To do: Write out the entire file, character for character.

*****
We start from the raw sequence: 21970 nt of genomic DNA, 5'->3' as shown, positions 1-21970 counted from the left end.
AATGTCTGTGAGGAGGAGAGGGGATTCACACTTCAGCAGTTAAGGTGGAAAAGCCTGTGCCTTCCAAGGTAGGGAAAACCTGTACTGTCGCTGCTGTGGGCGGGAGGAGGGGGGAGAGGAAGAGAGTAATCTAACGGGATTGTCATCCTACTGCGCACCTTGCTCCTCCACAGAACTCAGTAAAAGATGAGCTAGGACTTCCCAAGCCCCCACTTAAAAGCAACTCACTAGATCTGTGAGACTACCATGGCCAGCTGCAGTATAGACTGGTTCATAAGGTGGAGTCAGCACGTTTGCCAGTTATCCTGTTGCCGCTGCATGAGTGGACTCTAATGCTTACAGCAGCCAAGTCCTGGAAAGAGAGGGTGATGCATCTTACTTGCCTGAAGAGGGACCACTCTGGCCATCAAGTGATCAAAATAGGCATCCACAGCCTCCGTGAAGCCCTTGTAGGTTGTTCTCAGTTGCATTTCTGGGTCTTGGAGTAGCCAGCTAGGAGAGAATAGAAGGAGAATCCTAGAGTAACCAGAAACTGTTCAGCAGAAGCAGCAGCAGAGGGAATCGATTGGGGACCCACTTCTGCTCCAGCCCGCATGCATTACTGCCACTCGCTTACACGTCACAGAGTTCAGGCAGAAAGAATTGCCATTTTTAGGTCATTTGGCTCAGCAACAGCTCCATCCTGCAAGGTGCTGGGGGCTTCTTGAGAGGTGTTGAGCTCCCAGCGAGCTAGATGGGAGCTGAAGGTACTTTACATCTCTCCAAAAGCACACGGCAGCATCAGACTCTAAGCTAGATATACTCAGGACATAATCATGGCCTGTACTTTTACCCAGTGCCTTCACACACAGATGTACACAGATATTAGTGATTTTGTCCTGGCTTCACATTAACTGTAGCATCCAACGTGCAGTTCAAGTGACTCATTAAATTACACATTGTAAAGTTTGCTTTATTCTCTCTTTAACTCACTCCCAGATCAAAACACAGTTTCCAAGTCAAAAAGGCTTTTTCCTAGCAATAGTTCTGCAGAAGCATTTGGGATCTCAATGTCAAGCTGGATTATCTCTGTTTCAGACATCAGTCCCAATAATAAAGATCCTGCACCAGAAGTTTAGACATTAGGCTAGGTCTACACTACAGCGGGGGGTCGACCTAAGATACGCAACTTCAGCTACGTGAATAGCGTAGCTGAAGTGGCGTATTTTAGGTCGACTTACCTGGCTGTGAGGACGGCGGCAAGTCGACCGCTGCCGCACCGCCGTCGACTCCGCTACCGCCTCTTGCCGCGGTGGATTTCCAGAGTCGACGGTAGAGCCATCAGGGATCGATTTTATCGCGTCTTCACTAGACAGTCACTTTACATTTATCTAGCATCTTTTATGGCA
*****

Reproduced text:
We start from the raw sequence: 21970 nt of genomic DNA, 5'->3' as shown, positions 1-21970 counted from the left end.
AATGTCTGTGAGGAGGAGAGGGGATTCACACTTCAGCAGTTAAGGTGGAAAAGCCTGTGCCTTCCAAGGTAGGGAAAACCTGTACTGTCGCTGCTGTGGGCGGGAGGAGGGGGGAGAGGAAGAGAGTAATCTAACGGGATTGTCATCCTACTGCGCACCTTGCTCCTCCACAGAACTCAGTAAAAGATGAGCTAGGACTTCCCAAGCCCCCACTTAAAAGCAACTCACTAGATCTGTGAGACTACCATGGCCAGCTGCAGTATAGACTGGTTCATAAGGTGGAGTCAGCACGTTTGCCAGTTATCCTGTTGCCGCTGCATGAGTGGACTCTAATGCTTACAGCAGCCAAGTCCTGGAAAGAGAGGGTGATGCATCTTACTTGCCTGAAGAGGGACCACTCTGGCCATCAAGTGATCAAAATAGGCATCCACAGCCTCCGTGAAGCCCTTGTAGGTTGTTCTCAGTTGCATTTCTGGGTCTTGGAGTAGCCAGCTAGGAGAGAATAGAAGGAGAATCCTAGAGTAACCAGAAACTGTTCAGCAGAAGCAGCAGCAGAGGGAATCGATTGGGGACCCACTTCTGCTCCAGCCCGCATGCATTACTGCCACTCGCTTACACGTCACAGAGTTCAGGCAGAAAGAATTGCCATTTTTAGGTCATTTGGCTCAGCAACAGCTCCATCCTGCAAGGTGCTGGGGGCTTCTTGAGAGGTGTTGAGCTCCCAGCGAGCTAGATGGGAGCTGAAGGTACTTTACATCTCTCCAAAAGCACACGGCAGCATCAGACTCTAAGCTAGATATACTCAGGACATAATCATGGCCTGTACTTTTACCCAGTGCCTTCACACACAGATGTACACAGATATTAGTGATTTTGTCCTGGCTTCACATTAACTGTAGCATCCAACGTGCAGTTCAAGTGACTCATTAAATTACACATTGTAAAGTTTGCTTTATTCTCTCTTTAACTCACTCCCAGATCAAAACACAGTTTCCAAGTCAAAAAGGCTTTTTCCTAGCAATAGTTCTGCAGAAGCATTTGGGATCTCAATGTCAAGCTGGATTATCTCTGTTTCAGACATCAGTCCCAATAATAAAGATCCTGCACCAGAAGTTTAGACATTAGGCTAGGTCTACACTACAGCGGGGGGTCGACCTAAGATACGCAACTTCAGCTACGTGAATAGCGTAGCTGAAGTGGCGTATTTTAGGTCGACTTACCTGGCTGTGAGGACGGCGGCAAGTCGACCGCTGCCGCACCGCCGTCGACTCCGCTACCGCCTCTTGCCGCGGTGGATTTCCAGAGTCGACGGTAGAGCCATCAGGGATCGATTTTATCGCGTCTTCACTAGACAGTCACTTTACATTTATCTAGCATCTTTTATGGCA